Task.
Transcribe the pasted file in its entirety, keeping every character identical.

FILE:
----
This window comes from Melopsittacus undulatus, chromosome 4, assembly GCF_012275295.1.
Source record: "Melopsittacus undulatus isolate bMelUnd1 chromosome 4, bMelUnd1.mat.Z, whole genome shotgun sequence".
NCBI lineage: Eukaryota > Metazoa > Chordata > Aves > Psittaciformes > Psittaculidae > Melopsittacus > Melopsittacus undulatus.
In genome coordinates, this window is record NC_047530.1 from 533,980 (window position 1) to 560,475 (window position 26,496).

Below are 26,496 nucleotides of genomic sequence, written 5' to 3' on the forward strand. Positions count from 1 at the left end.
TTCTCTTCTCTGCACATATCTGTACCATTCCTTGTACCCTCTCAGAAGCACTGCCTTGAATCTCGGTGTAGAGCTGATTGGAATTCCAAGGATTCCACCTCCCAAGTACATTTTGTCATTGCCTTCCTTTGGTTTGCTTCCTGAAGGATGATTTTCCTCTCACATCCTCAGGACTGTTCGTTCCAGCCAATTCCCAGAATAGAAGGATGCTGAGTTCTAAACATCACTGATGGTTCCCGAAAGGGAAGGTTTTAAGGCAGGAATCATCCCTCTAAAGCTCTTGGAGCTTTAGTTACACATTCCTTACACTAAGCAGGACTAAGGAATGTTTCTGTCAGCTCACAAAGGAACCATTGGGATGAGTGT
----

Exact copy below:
This window comes from Melopsittacus undulatus, chromosome 4, assembly GCF_012275295.1.
Source record: "Melopsittacus undulatus isolate bMelUnd1 chromosome 4, bMelUnd1.mat.Z, whole genome shotgun sequence".
NCBI lineage: Eukaryota > Metazoa > Chordata > Aves > Psittaciformes > Psittaculidae > Melopsittacus > Melopsittacus undulatus.
In genome coordinates, this window is record NC_047530.1 from 533,980 (window position 1) to 560,475 (window position 26,496).

Below are 26,496 nucleotides of genomic sequence, written 5' to 3' on the forward strand. Positions count from 1 at the left end.
TTCTCTTCTCTGCACATATCTGTACCATTCCTTGTACCCTCTCAGAAGCACTGCCTTGAATCTCGGTGTAGAGCTGATTGGAATTCCAAGGATTCCACCTCCCAAGTACATTTTGTCATTGCCTTCCTTTGGTTTGCTTCCTGAAGGATGATTTTCCTCTCACATCCTCAGGACTGTTCGTTCCAGCCAATTCCCAGAATAGAAGGATGCTGAGTTCTAAACATCACTGATGGTTCCCGAAAGGGAAGGTTTTAAGGCAGGAATCATCCCTCTAAAGCTCTTGGAGCTTTAGTTACACATTCCTTACACTAAGCAGGACTAAGGAATGTTTCTGTCAGCTCACAAAGGAACCATTGGGATGAGTGT